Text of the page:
Foreign health workers to learn from Australia

Foreign health workers to learn from Australia

A group of 11 Indonesian health workers have arrived in Australia to gain knowledge and experience working in HIV prevention for gay men.

The delegation, funded by a grant from AusAID’s Australian Leadership Award (ALA) Fellowships Program, is made up of both government and non-government representatives.

During their stay, the Indonesians will complete work placements with Sydney HIV and sexual health services, and will then travel to Melbourne to attend the Australasian HIV/AIDS Conference.

They will learn about improved management of human resources, budgets and programs activities, enhanced communication strategies, better health promotion activities and the ability to use information from research and regular monitoring and evaluation to inform program directions.

The Australian Federation of AIDS Organisations executive director Rob Lake said the visit demonstrated Australia’s capacity to show regional leadership and share experience and skills in HIV prevention education.

“Australia’s reputation for leadership in HIV prevention and treatment is world renowned,” Lake said.

“In addition, we have significant experience in highlighting the impact of laws that make HIV prevention more difficult.”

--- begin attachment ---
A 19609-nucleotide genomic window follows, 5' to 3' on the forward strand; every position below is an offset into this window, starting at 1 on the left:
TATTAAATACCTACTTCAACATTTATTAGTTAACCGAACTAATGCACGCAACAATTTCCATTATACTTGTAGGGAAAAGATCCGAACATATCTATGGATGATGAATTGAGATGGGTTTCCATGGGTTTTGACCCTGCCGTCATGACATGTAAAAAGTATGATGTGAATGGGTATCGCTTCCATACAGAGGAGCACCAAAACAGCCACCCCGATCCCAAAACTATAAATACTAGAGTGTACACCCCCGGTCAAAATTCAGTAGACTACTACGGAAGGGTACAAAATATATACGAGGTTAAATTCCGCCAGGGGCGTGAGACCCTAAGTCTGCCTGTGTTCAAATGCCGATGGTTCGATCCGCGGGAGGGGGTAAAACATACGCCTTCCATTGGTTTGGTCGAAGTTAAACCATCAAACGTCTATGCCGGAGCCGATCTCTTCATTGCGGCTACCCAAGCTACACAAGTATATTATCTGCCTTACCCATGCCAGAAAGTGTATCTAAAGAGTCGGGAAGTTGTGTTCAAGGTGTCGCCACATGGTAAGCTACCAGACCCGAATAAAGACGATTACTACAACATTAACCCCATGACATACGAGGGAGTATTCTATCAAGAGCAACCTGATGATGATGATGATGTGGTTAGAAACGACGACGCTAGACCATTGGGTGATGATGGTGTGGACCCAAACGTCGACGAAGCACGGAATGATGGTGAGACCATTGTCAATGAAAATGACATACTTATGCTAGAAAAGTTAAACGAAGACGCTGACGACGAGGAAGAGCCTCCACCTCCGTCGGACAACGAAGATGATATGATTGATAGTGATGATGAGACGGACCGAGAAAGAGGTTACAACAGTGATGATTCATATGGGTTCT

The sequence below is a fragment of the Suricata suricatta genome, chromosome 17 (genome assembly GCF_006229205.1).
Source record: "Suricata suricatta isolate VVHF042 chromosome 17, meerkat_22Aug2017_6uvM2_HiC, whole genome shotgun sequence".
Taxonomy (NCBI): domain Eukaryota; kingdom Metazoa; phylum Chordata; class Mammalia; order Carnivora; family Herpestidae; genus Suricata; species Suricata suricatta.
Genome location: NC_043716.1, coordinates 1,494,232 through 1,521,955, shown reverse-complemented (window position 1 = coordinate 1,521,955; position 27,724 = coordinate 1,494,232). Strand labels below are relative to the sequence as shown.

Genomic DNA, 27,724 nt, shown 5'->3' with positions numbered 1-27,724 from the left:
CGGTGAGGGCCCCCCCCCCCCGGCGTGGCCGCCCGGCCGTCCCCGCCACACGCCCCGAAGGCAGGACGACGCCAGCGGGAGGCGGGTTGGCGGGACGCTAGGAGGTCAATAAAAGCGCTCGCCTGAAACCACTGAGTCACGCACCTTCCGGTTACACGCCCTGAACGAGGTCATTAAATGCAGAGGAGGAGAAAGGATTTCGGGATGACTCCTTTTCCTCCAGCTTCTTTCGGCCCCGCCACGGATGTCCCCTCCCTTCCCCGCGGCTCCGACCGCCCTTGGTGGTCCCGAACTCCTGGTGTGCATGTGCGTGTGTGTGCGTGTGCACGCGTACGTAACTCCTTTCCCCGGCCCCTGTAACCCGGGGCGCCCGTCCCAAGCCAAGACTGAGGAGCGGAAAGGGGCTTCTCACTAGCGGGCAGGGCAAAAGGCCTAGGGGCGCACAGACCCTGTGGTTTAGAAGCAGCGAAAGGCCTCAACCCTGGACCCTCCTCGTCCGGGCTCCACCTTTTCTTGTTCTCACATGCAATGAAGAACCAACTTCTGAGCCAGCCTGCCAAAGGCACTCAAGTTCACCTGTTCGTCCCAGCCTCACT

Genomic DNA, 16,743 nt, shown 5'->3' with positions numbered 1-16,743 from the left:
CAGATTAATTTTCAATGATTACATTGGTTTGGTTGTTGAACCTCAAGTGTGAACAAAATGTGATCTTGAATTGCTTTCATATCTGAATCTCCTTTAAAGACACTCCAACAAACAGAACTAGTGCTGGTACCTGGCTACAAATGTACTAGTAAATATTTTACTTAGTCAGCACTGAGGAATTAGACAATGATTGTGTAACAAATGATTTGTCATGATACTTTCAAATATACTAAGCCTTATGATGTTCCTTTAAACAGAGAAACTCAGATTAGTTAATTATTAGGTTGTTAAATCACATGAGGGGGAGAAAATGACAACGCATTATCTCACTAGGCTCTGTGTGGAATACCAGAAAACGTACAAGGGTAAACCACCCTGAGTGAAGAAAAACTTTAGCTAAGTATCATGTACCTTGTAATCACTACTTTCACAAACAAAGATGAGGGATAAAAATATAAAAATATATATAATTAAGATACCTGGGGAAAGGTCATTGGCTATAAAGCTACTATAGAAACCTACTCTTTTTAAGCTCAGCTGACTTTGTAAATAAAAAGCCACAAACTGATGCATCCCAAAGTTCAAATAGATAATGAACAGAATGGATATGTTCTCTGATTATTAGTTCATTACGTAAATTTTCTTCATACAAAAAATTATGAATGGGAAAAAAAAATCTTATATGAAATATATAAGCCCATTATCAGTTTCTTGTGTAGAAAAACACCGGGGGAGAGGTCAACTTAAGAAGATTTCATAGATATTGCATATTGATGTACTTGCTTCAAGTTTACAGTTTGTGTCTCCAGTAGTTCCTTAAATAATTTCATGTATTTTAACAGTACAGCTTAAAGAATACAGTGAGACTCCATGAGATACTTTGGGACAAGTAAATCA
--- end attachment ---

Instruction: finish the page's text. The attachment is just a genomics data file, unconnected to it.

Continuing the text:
The delegation arrived last week and will stay until mid-October.

ALA Fellowships are intended for those who are already leaders or have the potential to assume leadership roles who can influence social and economic policy reform and development outcomes, both in their own countries and in the Asia-Pacific region.

Responding to the rapidly expanding HIV epidemic among gay men is a priority for the Indonesian National AIDS Commission (NAC). In collaboration with the National Network of Gay Men, the NAC implements a multi-province HIV prevention for men who have sex with men (MSM), care and treatment program across 10 locations, and hopes to expand this to 37 sites soon.

Lake said this was why the Indonesian delegation had been brought to Australia.

“Large cities in Indonesia and other parts of South East Asia face similar challenges in reducing HIV transmission amongst gay men. AFAO and Australian HIV organisations are keen to support this work,” he said.

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